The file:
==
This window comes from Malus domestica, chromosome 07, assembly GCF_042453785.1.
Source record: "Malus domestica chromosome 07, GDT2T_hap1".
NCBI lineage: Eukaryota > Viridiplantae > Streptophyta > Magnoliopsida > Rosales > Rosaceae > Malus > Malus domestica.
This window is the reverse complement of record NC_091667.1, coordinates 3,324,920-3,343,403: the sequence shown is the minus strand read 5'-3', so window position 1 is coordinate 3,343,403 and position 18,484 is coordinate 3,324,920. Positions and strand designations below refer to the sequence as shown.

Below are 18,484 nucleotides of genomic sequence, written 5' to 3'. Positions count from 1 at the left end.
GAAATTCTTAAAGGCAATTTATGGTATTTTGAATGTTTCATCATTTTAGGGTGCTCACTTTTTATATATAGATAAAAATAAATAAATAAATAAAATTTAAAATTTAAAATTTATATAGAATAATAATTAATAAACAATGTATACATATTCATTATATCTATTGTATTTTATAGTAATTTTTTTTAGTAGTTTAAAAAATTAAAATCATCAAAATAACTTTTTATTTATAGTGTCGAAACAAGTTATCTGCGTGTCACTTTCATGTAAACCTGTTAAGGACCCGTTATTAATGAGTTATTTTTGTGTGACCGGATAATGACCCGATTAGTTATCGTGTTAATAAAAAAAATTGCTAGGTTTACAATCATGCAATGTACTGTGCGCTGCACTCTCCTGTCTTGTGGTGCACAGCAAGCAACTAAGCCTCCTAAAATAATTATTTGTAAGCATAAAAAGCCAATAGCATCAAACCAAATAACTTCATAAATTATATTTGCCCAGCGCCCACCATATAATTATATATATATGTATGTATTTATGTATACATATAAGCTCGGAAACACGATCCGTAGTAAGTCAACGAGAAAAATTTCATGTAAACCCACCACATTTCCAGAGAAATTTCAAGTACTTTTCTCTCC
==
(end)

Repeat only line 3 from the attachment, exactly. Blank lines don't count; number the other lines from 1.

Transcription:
NCBI lineage: Eukaryota > Viridiplantae > Streptophyta > Magnoliopsida > Rosales > Rosaceae > Malus > Malus domestica.